A tasty slice of culinary history

Picture_019Andrea/Cara here, feeling in a pizza state of mind today. (There is a reason for this, but honestly, does one really have to a have a specific reason? I mean, who doesn’t like pizza?) I’ve been spending time in New Haven, Connecticut recently, as I mentor freshmen students as they arrive for their first semester at college. I find it really rewarding to help students navigate such a huge change in life as they begin to decide on courses, extracurricular activities, and just how to adjust to roommates and living away from home. And I love the intellectual energy and excitement of a university town, with all its museums, libraries and cultural offerings. But in the spirit of full disclosure, I also love spending time in New Haven because it has the best pizza anywhere. Bar none.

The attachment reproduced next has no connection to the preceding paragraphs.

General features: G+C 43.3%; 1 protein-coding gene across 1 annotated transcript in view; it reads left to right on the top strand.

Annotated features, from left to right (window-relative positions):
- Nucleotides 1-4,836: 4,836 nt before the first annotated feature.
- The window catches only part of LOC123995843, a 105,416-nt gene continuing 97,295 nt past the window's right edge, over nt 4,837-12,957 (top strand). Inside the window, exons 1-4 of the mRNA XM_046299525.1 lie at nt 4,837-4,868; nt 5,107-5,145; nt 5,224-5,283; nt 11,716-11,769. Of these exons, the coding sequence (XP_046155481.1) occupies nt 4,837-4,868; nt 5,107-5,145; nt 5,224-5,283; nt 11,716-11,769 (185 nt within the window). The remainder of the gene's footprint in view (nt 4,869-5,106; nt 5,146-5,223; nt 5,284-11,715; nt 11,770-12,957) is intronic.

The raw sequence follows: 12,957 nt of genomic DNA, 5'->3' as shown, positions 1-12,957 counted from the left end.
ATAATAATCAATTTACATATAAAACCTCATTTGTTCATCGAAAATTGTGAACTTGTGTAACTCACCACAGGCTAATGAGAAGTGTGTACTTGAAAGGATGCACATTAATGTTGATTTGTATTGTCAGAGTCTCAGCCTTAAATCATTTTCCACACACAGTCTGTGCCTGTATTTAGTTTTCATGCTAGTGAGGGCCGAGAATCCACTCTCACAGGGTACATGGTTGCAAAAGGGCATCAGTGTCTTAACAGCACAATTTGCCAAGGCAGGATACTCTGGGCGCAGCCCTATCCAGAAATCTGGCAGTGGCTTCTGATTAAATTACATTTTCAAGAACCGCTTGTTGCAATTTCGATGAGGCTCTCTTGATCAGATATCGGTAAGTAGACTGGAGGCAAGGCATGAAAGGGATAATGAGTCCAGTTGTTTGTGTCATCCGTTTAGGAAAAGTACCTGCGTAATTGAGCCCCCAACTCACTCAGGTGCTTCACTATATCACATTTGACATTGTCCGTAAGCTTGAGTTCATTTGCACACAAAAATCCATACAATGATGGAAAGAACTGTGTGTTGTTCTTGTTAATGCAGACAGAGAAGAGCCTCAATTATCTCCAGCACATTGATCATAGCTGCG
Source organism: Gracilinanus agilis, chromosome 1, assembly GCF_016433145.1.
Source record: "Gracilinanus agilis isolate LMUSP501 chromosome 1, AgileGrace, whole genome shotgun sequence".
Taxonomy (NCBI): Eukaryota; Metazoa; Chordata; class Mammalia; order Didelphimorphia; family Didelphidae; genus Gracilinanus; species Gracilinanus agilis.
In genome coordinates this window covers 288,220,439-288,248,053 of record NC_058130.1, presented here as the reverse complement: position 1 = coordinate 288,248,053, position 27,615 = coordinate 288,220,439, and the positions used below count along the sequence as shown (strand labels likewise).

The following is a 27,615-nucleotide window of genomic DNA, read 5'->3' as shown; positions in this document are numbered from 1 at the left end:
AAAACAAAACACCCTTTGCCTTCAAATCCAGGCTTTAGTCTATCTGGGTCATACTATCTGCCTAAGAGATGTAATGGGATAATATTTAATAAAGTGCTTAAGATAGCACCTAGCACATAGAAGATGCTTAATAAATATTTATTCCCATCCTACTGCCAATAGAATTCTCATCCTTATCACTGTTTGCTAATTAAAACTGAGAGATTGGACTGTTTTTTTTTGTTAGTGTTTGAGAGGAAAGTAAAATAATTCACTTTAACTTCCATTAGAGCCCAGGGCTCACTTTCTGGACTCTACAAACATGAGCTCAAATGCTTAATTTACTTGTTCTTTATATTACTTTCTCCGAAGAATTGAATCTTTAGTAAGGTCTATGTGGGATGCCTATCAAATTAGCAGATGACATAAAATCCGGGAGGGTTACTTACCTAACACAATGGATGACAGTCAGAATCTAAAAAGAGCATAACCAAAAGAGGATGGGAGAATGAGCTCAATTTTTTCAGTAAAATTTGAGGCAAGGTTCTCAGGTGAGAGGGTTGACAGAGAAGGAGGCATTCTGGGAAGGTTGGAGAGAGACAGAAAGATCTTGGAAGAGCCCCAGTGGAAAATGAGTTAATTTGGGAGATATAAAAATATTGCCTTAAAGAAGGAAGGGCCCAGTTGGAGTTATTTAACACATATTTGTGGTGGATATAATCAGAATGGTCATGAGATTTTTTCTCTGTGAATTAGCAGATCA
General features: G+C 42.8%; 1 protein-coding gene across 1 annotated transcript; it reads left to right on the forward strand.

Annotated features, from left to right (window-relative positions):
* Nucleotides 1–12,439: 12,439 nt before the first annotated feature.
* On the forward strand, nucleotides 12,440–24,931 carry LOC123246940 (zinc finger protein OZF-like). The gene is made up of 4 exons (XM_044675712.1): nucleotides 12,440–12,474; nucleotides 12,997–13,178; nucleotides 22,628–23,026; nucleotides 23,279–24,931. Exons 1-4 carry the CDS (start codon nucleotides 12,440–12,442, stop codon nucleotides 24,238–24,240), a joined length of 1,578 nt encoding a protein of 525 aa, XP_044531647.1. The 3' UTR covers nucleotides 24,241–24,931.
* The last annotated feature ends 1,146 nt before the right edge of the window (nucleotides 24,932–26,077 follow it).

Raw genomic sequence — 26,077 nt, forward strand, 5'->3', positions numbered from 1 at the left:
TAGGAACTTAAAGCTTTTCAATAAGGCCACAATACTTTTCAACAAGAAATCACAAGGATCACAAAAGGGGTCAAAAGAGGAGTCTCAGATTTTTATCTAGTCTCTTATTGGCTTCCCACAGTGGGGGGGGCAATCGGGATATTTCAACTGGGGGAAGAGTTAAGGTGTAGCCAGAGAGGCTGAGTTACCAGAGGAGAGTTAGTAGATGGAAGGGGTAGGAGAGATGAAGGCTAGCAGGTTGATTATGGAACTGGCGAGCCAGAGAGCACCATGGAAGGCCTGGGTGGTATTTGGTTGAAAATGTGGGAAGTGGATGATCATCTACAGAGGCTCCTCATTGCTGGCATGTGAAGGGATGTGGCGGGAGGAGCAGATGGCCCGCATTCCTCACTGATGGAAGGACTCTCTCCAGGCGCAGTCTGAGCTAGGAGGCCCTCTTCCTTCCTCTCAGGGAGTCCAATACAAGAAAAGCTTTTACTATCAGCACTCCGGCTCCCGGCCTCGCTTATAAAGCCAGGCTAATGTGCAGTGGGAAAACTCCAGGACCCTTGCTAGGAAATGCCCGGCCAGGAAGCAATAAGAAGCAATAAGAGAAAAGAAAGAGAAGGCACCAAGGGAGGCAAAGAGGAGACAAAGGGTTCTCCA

Pepes_92

Pepes_40A bold statement, you will say. Yes, it is, but I have a lot of muscle behind me. Frank Pepe’s legendary pizzeria, a New Haven icon founded in 1925, has been voted as making the world’s best pizza, and New Haven itself is considered a pizza capital of the world, as it large Italian community in the early 20th century quickly gave rise to other pizzerias. (If you’ve spent any time in New Haven, you are either a fierce Pepe’s fan or your loyalty lies with Sally’s , which was founded by Frank’s nephew. And I mean fierce. You don’t mix your slices.)

330px-Margherita_of_Savoy _Queen_of_ItalyBut more on New Haven pizza in a moment. First let’s take a quick look at the history of one of the quintessential comforts in the world! Various forms of flatbread have been around since ancient times. A perusal of “history of pizza” on Wikipedia reveals some very interesting tidbits: in the 6th century BC, the soldiers of Persian king Darius I are said to have baked flat bread topped with cheese and dates on their battle shields. (A tasty variation of beating swords into ploughshares!) Another suggestion for pizza's origins are that Roman soldiers copied the Jewish pizzarelle—kosher flat discs consumed during Passover—and added cheese and olive oil.